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(crumped on her desk)

Dear Bill: I’ve made a
couple of sandwiches for you.
In the icebox you’ll find
blueberries-a cup of grapefruit
a glass of cold coffee.

On the stove is the teapot
with enough tea leaves
for you to make tea if you
prefer-Just light the gas-
boil the water and put in the tea

Plenty of bread in the bread-box
and butter and eggs-
I didn’t know just what to
make for you. Several people
called up about office hours-

See you later. Love. Floss.

Please switch off the telephone.

William Carlos Williams (1883-1963)

Like This Is Just to Say, Reply (Crumpled on Her Desk) takes the form of a found poem, a refrigerator note-though it probably never got as far as the refrigerator, some literary critics speculate, Williams may have taken "a note left by his wife and turned it into a poem".

    Flossie William's reply to "This Is Just to Say" (from the note to the poem in The Collected Poems of William Carlos Williams, volume 1, 1909-1939, edited by A. Walton Litz and Christopher MacGowan):
      Florence William's "reply" to "This Is Just to Say" is included as a "Detail" in the partially published Detail & Parody for the poem Paterson (a manuscript at SUNY Buffalo); it first appeared in The Atlantic Monthly (November 1982), p. 145. Since WCW chose to include the reply in his own sequence it seems likely that he took a note left by his wife and turned it into a "poem."
The researcher goes on to relate that the text is taken from (Buffalo archives) typescript.

At first appearances a casual communication forgiveness is hidden by neither being offered nor refused. Flossie almost seems ridden with guilt, a familiar feeling among women today, guilt for leaving the house. It is a response to his tactic of eliciting not only forgiveness but permission to raid the icebox again. She walks him through making tea in case the cold coffee she has poured would not be satisfactory, proferring suggestions as to what he can make himself for a meal in case the sandwiches aren't what he wanted. A nervous and unsure remanding in motherly fashion, withdrawn and absent he's found her reply crumpled. Both ironic and affectionate, it is symbolically angry and instructional as if she has taken up raising her husband. With boyish and shifty charm William Carlos Williams has dared to eat plums and tells of bittersweet and troubling consequences.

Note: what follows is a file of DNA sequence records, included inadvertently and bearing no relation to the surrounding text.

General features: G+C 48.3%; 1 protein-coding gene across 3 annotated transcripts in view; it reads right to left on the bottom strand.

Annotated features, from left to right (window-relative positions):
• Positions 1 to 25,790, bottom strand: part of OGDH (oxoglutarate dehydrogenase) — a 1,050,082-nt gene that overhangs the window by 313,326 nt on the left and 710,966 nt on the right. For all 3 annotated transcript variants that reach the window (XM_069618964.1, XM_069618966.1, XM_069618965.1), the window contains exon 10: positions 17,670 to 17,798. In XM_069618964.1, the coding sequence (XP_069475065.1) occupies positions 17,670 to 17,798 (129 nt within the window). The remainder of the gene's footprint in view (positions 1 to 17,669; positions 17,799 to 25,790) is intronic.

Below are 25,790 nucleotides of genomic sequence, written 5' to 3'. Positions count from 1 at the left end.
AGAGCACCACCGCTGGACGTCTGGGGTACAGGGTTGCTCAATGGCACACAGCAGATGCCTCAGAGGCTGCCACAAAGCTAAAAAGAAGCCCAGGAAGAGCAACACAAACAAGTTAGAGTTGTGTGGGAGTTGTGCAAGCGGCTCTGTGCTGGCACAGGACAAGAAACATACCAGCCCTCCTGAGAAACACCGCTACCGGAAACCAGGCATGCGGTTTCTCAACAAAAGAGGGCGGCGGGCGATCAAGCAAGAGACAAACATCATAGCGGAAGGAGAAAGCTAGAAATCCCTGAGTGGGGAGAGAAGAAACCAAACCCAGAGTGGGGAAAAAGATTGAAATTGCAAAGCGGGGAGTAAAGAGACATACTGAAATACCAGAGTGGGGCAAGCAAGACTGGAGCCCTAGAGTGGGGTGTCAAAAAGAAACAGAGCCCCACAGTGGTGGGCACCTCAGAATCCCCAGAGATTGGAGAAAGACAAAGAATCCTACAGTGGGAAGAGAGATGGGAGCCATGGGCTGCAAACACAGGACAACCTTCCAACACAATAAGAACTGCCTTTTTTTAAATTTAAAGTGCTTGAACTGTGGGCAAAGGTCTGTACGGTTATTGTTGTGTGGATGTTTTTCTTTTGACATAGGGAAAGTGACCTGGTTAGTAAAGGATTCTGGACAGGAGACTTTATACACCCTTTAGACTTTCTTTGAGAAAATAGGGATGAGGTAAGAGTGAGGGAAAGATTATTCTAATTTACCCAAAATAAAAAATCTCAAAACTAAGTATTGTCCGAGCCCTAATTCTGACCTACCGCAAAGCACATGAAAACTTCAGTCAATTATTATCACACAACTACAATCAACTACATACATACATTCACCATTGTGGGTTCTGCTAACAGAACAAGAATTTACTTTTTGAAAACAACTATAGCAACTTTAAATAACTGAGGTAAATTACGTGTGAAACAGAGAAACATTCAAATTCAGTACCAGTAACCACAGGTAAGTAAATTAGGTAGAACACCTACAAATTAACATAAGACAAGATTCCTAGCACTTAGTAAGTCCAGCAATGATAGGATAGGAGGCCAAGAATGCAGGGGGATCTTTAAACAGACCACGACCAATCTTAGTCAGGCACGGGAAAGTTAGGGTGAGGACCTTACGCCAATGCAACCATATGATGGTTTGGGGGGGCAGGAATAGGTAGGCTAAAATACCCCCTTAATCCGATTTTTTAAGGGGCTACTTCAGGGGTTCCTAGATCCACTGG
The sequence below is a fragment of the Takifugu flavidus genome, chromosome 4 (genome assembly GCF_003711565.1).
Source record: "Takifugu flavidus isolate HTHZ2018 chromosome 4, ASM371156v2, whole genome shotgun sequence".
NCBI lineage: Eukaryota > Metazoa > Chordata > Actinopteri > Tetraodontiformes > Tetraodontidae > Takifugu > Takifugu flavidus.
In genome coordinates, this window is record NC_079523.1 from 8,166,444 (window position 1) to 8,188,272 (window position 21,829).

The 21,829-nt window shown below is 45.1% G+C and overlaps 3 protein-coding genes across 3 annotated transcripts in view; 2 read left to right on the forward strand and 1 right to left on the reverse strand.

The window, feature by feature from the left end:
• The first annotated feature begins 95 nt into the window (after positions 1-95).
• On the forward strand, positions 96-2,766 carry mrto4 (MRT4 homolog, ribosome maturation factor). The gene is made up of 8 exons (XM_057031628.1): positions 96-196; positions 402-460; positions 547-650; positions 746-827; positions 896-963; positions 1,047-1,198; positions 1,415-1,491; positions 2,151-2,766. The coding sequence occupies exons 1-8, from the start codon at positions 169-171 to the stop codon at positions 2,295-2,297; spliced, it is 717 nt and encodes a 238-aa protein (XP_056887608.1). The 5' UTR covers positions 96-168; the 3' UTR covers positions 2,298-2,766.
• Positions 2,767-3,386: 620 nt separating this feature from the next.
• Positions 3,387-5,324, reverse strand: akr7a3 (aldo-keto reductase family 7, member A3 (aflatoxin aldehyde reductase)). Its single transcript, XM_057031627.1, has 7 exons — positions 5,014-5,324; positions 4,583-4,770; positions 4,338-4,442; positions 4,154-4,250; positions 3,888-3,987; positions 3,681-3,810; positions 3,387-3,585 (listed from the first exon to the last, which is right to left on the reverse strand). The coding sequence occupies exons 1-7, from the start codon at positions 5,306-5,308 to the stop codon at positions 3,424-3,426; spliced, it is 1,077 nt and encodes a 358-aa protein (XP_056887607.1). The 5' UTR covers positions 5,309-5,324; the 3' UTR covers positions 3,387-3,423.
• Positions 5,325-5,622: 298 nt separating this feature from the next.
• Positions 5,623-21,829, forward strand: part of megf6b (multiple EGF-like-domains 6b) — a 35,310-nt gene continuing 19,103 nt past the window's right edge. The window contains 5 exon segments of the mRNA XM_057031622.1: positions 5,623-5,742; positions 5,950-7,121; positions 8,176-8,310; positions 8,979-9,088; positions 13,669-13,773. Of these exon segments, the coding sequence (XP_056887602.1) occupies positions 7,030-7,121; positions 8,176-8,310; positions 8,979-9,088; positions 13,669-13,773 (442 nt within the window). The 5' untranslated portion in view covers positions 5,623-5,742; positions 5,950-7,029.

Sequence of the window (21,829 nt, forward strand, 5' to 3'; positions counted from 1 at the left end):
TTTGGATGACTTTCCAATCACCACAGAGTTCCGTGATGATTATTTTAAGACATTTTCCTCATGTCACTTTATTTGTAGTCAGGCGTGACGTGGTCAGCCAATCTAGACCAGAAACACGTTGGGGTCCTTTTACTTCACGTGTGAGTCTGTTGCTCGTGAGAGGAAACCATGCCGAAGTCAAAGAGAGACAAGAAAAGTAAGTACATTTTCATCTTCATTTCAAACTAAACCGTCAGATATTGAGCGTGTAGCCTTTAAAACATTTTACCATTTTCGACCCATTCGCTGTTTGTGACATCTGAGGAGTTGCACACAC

Fisher-Wirth, Ann. "The Allocations of Desire: 'This Is Just to Say' and Flossie Williams's 'Reply.'" William Carlos Williams Review 22.2: 47-56. Osborn

Text taken from "Untitled":

CST Approved

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